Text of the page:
Conference Participants

Dejan Anastasijević
Vreme, Belgrade
Florian Bieber
University of Kent
David Binder
formerly with the New York Times
Lea Brilmayer
Yale University
Nancy Combs
College of William and Mary Law School
David Crowe
Elon University School of Law
Caroline Davidson
Willamette University College of Law
Filip Erdeljac
Ph.D. student, New York University
Alexander Greenawalt
Pace University School of Law
Florence Hartmann
former spokeswoman for the Office of the Prosecutor
Robert Hayden
University of Pittsburgh
Kevin Jon Heller
University of Melbourne, and
legal advisor to Radovan Karadzic
Gregory S. McNeal
Pepperdine University
Christian Axboe Nielsen
Aarhus University
Marko Prelec
International Crisis group, former member of Office of the Prosecutor
Sanja Popović
Associate, Gowling Lafleur Henderson LLP
Yuval Shany
Hebrew University; Visiting Professor, Columbia University
Ljiljana Smajlović
President, Serbian Association of Journalists
Veton Surroi
KOHA Media Group
Zdenko Tomanović
Law Office Tomanovic, Milošević's legal advisor
Frances Trix
Indiana University, Department of Linguistics and Anthropology
Tibor Várady
Central European University; Professor of Law, Emory University
Timothy Waters
Indiana University, former member of Office of the Prosecutor

Conference Schedule

The schedule presents an outline. See the complete abstracts.
View the detailed schedule.

February 18, 2010
7 - 10 p.m.

Casual Drop In Dinner

Drop in dinner in the "Hump Room" of Nick's English Pub

February 19, 2010
8:30 - 9 a.m.
3rd Floor Lobby

Continental Breakfast

9 - 9:30
Conference Room


  • Dean Robel
    Dean and Val Nolan Professor of Law
  • Maria Bucur-Deckard
    Director, Russian and East European Institute, and
    Associate Professor of History
  • Lois Wise
    Professor and Director, Center for West European Studies and European Union Center of Excellence
  • Timothy Waters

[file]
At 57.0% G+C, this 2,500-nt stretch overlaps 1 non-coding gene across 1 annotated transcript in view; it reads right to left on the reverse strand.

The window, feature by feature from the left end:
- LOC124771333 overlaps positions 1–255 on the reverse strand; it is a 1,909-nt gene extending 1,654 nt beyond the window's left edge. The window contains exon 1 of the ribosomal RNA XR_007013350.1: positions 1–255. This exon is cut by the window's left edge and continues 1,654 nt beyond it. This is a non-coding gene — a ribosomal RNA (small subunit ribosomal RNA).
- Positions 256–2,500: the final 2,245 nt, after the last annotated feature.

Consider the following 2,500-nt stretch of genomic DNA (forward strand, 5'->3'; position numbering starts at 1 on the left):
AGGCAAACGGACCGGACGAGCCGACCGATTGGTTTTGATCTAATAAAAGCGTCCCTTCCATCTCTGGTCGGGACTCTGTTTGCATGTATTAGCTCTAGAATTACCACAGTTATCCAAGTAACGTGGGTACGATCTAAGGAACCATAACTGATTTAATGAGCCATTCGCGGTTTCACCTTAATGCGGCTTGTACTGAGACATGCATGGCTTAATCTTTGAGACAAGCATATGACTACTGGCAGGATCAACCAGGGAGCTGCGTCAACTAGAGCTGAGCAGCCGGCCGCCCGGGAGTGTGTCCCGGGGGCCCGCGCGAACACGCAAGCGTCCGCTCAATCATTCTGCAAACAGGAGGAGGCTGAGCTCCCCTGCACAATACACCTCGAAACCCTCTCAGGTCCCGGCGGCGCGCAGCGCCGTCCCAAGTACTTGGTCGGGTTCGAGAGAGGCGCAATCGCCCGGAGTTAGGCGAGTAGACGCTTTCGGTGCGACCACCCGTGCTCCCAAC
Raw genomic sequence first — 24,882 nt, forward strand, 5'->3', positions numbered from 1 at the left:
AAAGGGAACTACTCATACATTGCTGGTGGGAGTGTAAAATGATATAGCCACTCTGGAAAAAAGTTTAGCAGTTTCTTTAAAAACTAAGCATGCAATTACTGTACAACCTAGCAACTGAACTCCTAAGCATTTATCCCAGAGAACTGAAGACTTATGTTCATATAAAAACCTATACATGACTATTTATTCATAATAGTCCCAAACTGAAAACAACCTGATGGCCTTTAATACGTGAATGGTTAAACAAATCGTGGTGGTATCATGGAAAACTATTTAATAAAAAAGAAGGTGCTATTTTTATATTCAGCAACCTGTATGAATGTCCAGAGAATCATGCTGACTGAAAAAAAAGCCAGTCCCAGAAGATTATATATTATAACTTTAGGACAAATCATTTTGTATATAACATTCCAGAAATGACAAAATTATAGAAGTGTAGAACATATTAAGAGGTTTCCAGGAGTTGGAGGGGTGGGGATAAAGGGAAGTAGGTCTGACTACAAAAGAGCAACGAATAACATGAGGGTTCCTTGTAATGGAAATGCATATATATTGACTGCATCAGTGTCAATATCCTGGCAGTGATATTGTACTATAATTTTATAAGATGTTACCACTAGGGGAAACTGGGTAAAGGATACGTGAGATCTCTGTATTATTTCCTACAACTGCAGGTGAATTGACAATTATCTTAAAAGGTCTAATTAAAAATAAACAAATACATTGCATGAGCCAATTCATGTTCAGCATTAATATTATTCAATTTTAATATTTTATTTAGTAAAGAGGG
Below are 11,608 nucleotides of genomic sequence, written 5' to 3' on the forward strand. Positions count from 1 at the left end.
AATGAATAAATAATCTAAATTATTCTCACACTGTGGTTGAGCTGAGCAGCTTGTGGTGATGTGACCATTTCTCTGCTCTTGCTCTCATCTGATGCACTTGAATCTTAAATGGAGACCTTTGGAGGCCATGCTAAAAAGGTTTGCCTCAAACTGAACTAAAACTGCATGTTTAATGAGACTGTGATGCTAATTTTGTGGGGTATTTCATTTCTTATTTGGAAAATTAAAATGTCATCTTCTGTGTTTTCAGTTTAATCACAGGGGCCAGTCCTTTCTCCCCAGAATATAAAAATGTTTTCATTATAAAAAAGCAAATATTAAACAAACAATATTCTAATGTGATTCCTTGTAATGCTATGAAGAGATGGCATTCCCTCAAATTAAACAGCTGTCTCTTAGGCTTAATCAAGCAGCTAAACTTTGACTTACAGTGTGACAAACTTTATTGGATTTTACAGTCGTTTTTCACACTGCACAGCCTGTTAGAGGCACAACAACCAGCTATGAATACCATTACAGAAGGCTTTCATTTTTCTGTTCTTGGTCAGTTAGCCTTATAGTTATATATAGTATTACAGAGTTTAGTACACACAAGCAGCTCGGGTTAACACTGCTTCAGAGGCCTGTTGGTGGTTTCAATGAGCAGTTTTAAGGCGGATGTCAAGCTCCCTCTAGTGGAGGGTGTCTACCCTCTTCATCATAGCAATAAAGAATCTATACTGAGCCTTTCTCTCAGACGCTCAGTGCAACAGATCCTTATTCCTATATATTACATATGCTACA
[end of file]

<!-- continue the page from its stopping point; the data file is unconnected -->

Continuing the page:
Associate Professor of Law
9:30 - 12
Conference Room

Panel I: Causes of Death

Milošević's death was the formal cause of the trial's termination, but is that what killed the trial? Was it murder, suicide, or a preventable accident? This section examines why the trial developed as it did: What strategies were adopted by the prosecution, defense and judges? What role did Milošević's self-representation play? Was the Prosecution justly criticized for attempting to 'tell the story of the whole war.' Did the ICTY's design and norms contribute to the ultimate demise? Was the trial fair — and to whom?

  • Marko Prelec

    Justice, Truth and Peace at the Hague Bourse

    Discussant: Alexander Greenawalt

  • Zdenko Tomanović

    Milošević's Day in Court

    Discussant: Christian Axboe Nielsen

12 - 2
Faculty Lounge


2 - 4:50
Conference Room

Panel II: Reporting the Demise

From its first day, impressions of the trial varied widely — from dramatic catharsis to the tedium of an actual trial in real time. This section examines the role of narrative and media in the trial. What role did media play in the public perceptions? How did the Tribunal's parties use or abuse public aspects of the trial? Did events in the courtroom shape attitudes in the former conflict zone? Were courtroom strategies themselves affected by perceptions in the former Yugoslavia? The section focuses particularly on public reaction in Serbia, but will also consider reaction in Bosnia and Kosovo.

  • Ljiljana Smajlović

    The View from Belgrade

    Discussant: Frances Trix

  • Filip Erdeljac

    From Corrupt Dictator to Self-Sacrificing Martyr: The Portrayal of the Milošević Trial in a Serbian Newspaper

    Discussant: Dejan Anastasijević

  • Florian Bieber

    The Show and the Trial: The Political Death of Milošević

    Discussant: David Binder

7 - 9:30


Uptown Cafe's Back Room

February 20, 2010
8 - 9 a.m.